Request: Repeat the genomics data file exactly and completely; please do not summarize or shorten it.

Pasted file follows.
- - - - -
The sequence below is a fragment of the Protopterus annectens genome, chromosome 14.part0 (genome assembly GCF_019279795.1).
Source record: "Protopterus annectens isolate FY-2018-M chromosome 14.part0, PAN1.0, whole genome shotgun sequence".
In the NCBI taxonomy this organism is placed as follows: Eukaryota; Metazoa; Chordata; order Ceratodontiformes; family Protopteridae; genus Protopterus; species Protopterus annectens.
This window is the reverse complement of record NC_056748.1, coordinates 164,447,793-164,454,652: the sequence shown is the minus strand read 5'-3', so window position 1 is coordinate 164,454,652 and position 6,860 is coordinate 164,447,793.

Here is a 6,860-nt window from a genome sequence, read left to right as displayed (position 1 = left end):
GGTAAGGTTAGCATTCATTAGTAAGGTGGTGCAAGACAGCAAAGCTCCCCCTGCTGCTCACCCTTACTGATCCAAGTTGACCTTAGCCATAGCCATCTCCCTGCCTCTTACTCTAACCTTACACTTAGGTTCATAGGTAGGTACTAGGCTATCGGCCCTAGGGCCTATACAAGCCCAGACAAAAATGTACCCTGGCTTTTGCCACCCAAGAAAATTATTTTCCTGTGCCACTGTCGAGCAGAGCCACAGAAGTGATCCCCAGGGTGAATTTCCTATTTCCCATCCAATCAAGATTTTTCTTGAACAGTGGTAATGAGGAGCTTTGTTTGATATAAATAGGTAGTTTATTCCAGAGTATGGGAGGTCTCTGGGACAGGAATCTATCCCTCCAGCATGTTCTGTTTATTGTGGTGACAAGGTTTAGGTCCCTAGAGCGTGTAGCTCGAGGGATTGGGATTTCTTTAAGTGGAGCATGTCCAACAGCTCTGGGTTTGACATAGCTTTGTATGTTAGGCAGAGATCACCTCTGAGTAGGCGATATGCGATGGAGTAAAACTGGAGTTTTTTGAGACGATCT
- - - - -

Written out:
The sequence below is a fragment of the Protopterus annectens genome, chromosome 14.part0 (genome assembly GCF_019279795.1).
Source record: "Protopterus annectens isolate FY-2018-M chromosome 14.part0, PAN1.0, whole genome shotgun sequence".
In the NCBI taxonomy this organism is placed as follows: Eukaryota; Metazoa; Chordata; order Ceratodontiformes; family Protopteridae; genus Protopterus; species Protopterus annectens.
This window is the reverse complement of record NC_056748.1, coordinates 164,447,793-164,454,652: the sequence shown is the minus strand read 5'-3', so window position 1 is coordinate 164,454,652 and position 6,860 is coordinate 164,447,793.

Here is a 6,860-nt window from a genome sequence, read left to right as displayed (position 1 = left end):
GGTAAGGTTAGCATTCATTAGTAAGGTGGTGCAAGACAGCAAAGCTCCCCCTGCTGCTCACCCTTACTGATCCAAGTTGACCTTAGCCATAGCCATCTCCCTGCCTCTTACTCTAACCTTACACTTAGGTTCATAGGTAGGTACTAGGCTATCGGCCCTAGGGCCTATACAAGCCCAGACAAAAATGTACCCTGGCTTTTGCCACCCAAGAAAATTATTTTCCTGTGCCACTGTCGAGCAGAGCCACAGAAGTGATCCCCAGGGTGAATTTCCTATTTCCCATCCAATCAAGATTTTTCTTGAACAGTGGTAATGAGGAGCTTTGTTTGATATAAATAGGTAGTTTATTCCAGAGTATGGGAGGTCTCTGGGACAGGAATCTATCCCTCCAGCATGTTCTGTTTATTGTGGTGACAAGGTTTAGGTCCCTAGAGCGTGTAGCTCGAGGGATTGGGATTTCTTTAAGTGGAGCATGTCCAACAGCTCTGGGTTTGACATAGCTTTGTATGTTAGGCAGAGATCACCTCTGAGTAGGCGATATGCGATGGAGTAAAACTGGAGTTTTTTGAGACGATCT